United Nations Children's Fund
"Dust from the chemical powders and strong vapors in both the storeroom and the boiler room were obvious... We found 250 children, mostly below 10 years of age, working in a long hall filling in a slotted frame with sticks. Row upon row of children, some barely five years old, were involved in the work."1
The description could come from an observer appalled at the working conditions endured by children in the 19th century in British mills and factories.
The world, you feel, must surely have banished such obscenities to the distant past. But the quote is from a report on the matchstick-making industry of modern-day Sivakasi, in India.
The world should, indeed, have outgrown the many forms of abuse laboring children endure. But it hasn't, although not for lack of effort. Child labor was one of the first and most important issues addressed by the international community, resulting in the International Labor Organization's (ILO) 1919 Minimum Age Convention.
Early efforts were hobbled, in part, because campaigners struggling to end child labor appealed to morality and ethics, values easily sidelined by the drive for profit and the hard realities of commercial life. Child laborers were objects of charity or humanitarian concern but they had no legal rights.
Today's world is different at least in this respect. Children have rights established in international laws, not least in the Convention on the Rights of the Child, which has now been ratified by all but a few countries. Ratification specifically obligates governments-in article 32-to protect children "from economic exploitation and from performing any work that is likely to be hazardous or to interfere with the child's education, or to be harmful to the child's health or physical, mental, spiritual, moral or social development."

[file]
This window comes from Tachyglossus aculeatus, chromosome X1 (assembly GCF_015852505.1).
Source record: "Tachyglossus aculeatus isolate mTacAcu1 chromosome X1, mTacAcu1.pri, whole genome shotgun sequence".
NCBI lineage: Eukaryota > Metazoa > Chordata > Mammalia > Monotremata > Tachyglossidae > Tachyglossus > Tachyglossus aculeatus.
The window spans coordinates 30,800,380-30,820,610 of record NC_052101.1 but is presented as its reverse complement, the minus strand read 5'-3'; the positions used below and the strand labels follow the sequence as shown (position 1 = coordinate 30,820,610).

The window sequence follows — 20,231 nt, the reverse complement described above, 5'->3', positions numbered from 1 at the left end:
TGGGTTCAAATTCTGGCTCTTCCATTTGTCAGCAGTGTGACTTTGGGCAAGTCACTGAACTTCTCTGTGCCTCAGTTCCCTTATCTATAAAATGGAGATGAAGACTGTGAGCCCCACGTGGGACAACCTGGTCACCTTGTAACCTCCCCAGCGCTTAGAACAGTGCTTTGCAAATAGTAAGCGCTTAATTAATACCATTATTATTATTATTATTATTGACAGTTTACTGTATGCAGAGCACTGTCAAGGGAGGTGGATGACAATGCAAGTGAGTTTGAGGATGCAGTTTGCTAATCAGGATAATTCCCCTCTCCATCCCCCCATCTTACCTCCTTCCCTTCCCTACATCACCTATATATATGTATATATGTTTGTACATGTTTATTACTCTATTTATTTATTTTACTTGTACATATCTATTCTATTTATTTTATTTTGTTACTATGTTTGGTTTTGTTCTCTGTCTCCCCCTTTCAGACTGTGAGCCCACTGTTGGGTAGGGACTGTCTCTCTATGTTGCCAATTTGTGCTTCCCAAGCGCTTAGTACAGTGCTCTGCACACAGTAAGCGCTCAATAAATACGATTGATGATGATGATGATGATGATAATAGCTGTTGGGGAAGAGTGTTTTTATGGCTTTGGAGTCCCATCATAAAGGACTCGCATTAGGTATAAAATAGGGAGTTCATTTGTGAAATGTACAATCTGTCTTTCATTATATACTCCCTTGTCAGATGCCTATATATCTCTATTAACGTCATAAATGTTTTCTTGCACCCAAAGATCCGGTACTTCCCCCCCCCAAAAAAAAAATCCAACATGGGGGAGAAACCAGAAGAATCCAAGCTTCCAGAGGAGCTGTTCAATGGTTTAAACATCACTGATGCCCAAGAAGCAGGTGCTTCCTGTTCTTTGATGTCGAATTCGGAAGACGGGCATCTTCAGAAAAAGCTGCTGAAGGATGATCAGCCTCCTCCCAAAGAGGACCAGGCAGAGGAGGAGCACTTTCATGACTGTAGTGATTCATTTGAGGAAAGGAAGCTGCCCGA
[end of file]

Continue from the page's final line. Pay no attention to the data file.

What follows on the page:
As we will see, child labor is often a complex issue. Powerful forces sustain it, including many employers, vested interest groups and economists proposing that the market must be free at all costs, and traditionalists believing the caste or class of certain children denudes them of rights.
The Lack of Relevant Education
Cuts in social spending have hit education-the most important single step in ending child labor-particularly hard. In all regions, spending per student for higher education fell during the 1980s, and in Africa and Latin America, spending per pupil also fell for primary education.
A pilot survey, sponsored by the United Nations Educational, Scientific and Cultural Organization (UNESCO) and UNICEF and carried out in 1994 in 14 of the world's least developed countries, reinforced concerns about the actual conditions of primary schools.
In half of these countries, classrooms for grade 1 have sitting places for only 4 in 10 pupils. Half the pupils have no textbooks and half the classrooms have no chalkboards.
Teachers commonly have to attempt to handle huge classes-an average of 67 pupils per teacher in Bangladesh and nearly 90 per teacher in Equatorial Guinea. In 10 of the 14 countries, most children are taught in a language not spoken at home. And most homes, of course, have no books or magazines in any language.2
Education is clearly underfunded, but the school system as it stands in most developing countries is blighted by more than just a lack of resources. It is too often rigid and uninspiring in approach, promoting a curriculum that is irrelevant to and remote from children's lives.